Congress to the Rescue? An Update on the Sixth Circuit Case

October 22, 2010 Bookmark and Share

By Stewart D. Fried, Esq.

Can wheat growers apply pesticides without a Clean Water Act (CWA) permit?

The answer to that question has been largely unsettled since January 2009, when the Sixth Circuit Court of Appeals vacated the Nov. 26, 2006, Environmental Protection Agency (EPA) Final Rule. The Final Rule exempted pesticides applied in accordance with FIFRA labels from the Clean Water Act’s (CWA) NPDES permitting requirements.

In National Cotton Council of America v. U.S. Environmental Protection Agency, the appeals court concluded that the Final Rule was inconsistent with the unambiguous language utilized by Congress in the Clean Water Act and did not further the general goal of restoring and maintaining the integrity of the Nation’s waters.

Two-Year Stay

Shortly after the opinion was issued, NAWG and other agricultural interest petitioned the court for rehearing en banc. Although it declined to join growers seeking rehearing, EPA requested that the Sixth Circuit stay enforcement of its ruling for a two-year period. During June 2009, although it did deny the wheat growers’ petition, the Court entered a stay of its ruling until April 2011 in order to afford EPA and delegated states time to develop a general permit for pesticide applications covered by the ruling.

Draft General Permit

On June 2, 2010, EPA issued a draft permit that would set general conditions for point source discharges from the application of pesticides to waters of the United States, which includes rivers, streams and tributaries thereof (regardless of navigability), as well as adjacent wetlands.

The draft Pesticides General Permit (PGP) is limited, however, to the application of biological pesticides and chemical pesticides that leave a residue, when applied for “mosquito and other flying insect pest control, aquatic weed and algae control, aquatic nuisance animal control, and forest canopy pest control.”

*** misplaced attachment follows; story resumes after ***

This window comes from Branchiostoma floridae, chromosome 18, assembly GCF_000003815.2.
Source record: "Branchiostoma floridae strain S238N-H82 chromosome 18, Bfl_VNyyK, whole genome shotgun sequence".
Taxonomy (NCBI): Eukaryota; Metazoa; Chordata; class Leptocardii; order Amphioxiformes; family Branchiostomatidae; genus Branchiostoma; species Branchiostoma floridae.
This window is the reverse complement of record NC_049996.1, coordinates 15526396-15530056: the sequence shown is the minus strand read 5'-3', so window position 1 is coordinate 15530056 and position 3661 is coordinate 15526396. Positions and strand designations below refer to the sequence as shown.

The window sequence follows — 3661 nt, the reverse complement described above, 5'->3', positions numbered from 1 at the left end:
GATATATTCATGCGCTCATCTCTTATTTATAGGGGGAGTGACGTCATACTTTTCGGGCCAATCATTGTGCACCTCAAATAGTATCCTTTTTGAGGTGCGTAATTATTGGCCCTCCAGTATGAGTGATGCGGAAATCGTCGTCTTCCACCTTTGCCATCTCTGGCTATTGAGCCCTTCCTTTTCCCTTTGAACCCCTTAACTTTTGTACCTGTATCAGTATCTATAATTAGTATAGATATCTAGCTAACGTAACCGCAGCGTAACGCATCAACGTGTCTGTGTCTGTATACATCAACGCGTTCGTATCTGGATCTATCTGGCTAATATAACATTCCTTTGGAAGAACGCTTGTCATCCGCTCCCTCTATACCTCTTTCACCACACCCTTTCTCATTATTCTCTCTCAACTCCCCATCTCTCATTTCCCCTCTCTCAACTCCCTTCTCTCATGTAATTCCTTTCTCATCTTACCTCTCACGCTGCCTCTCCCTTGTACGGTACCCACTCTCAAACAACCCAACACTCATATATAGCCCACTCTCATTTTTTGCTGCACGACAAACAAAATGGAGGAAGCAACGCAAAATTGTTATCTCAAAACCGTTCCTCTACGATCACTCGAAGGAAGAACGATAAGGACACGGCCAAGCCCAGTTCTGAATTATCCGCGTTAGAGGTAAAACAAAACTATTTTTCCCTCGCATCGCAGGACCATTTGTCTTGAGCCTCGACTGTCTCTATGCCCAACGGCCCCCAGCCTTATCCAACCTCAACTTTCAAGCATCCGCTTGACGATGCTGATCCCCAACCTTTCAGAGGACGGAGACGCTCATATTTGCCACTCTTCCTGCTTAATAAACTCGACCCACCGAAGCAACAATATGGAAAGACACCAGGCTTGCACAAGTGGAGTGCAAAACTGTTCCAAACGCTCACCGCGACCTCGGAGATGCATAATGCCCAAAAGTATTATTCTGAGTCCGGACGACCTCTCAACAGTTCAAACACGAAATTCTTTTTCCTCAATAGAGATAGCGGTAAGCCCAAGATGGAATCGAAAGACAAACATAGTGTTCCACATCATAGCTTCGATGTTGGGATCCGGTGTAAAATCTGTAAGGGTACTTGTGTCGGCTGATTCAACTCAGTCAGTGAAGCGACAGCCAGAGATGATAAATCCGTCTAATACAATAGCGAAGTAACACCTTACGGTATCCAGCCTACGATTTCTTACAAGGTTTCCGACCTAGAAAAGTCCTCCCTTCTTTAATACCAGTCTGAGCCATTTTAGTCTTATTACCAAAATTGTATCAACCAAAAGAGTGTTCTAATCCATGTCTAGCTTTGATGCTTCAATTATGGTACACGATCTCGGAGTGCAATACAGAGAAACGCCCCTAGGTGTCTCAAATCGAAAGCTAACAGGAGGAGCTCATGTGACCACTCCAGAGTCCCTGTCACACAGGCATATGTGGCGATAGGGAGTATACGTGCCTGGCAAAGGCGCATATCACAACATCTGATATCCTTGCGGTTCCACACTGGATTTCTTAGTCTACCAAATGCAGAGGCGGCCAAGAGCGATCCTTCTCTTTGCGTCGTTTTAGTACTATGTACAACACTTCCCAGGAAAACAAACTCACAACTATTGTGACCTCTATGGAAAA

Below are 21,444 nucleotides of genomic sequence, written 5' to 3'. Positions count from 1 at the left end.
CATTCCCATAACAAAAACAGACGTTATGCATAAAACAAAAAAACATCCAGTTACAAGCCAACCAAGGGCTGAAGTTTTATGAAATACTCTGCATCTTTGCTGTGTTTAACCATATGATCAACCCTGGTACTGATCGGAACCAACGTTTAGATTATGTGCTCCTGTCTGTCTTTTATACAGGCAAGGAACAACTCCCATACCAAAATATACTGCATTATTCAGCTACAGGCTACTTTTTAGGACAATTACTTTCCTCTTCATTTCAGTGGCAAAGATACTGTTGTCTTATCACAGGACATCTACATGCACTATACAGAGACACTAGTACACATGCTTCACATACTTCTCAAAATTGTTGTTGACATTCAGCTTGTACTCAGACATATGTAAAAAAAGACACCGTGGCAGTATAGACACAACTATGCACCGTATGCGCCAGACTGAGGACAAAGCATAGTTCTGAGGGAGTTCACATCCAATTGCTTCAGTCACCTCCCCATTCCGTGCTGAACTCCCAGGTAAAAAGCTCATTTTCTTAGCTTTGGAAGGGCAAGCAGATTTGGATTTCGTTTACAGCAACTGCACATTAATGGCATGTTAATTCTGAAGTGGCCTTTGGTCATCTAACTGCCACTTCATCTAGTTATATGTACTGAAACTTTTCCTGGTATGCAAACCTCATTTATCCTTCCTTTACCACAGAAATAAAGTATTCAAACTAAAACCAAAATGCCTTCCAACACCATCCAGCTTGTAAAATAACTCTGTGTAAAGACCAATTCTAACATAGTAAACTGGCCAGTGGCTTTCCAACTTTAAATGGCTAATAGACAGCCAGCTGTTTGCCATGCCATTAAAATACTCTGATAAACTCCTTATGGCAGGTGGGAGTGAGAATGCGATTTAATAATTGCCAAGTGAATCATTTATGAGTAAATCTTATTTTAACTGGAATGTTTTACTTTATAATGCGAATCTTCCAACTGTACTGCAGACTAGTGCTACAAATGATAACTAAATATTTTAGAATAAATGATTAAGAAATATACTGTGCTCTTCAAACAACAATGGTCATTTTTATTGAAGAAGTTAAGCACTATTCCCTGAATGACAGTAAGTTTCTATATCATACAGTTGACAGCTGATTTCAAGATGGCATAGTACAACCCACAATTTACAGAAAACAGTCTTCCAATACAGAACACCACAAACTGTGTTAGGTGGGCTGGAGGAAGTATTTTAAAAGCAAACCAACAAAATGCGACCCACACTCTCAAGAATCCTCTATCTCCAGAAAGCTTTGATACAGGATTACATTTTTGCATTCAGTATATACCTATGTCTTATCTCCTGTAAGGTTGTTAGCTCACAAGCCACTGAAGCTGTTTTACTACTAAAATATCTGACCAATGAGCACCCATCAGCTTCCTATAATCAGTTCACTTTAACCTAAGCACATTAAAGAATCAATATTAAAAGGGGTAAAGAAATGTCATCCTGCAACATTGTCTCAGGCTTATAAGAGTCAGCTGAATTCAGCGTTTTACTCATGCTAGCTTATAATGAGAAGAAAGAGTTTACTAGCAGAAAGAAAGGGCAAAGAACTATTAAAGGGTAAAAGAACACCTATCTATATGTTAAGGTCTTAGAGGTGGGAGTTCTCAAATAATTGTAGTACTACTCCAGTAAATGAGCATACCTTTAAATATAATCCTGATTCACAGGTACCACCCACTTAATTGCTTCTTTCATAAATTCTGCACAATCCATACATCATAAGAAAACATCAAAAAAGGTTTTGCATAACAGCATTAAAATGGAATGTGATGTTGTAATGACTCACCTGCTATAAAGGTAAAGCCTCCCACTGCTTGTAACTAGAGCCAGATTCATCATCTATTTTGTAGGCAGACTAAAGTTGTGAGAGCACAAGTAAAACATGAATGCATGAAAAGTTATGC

The EPA advised stakeholders that land applications to control pests on agricultural crops are not covered by the PGP. Thus, the PGP would likely provide little or no benefit to wheat growers who apply pesticides to their fields.

Absent a substantial expansion of the scope of the PGP, this will have profound impacts on wheat growers and other farmers. Growers will likely be required to obtain individual NPDES permits prior to the application of pesticides to their fields. At this time, neither the states nor the EPA is currently able to handle the onslaught of individual permit applications which will likely occur during early 2011 from wheat (and other row crop) growers in the event that the PGP is not expanded to include land application of pesticides.

Congress to the Rescue?

Twelve members of the House of Representatives, including House Agriculture Committee Chairman Collin Peterson (D-Minn.) have co-sponsored legislation designed to remedy the problems caused by the National Cotton and draft Pesticides General Permit. On Sept. 30, 2010, Chairman Peterson introduced H.R. 6273 to amend FIFRA and the CWA to exempt the application of all pesticides applied in conformance with the FIFRA label from CWA NPDES permitting requirements.

If passed by Congress and signed into law by President Obama, this amendment would constitute a de facto legislative overruling of National Cotton and immediately obviate the need for wheat growers to obtain an individual permit and thereby cure the impending problems for wheat growers caused by that decision and the draft PGP.

Unfortunately, with Congress in recess until after the midterm elections, it is doubtful that this straight-forward amendment will receive a floor vote during the short lame-duck session(s). On a positive note, passage of this remedial legislation may be more likely during 2011, given the expected increase in the numbers of Republicans in the House and Senate during the 112th Congress.

Until that happens, the ability of wheat growers’ to continue the application of pesticides without needing a CWA permit remains in dire jeopardy.

Editor’s note: Fried is an attorney in the Washington, D.C., office of Kilpatrick Stockton LLP and serves as NAWG’s counsel.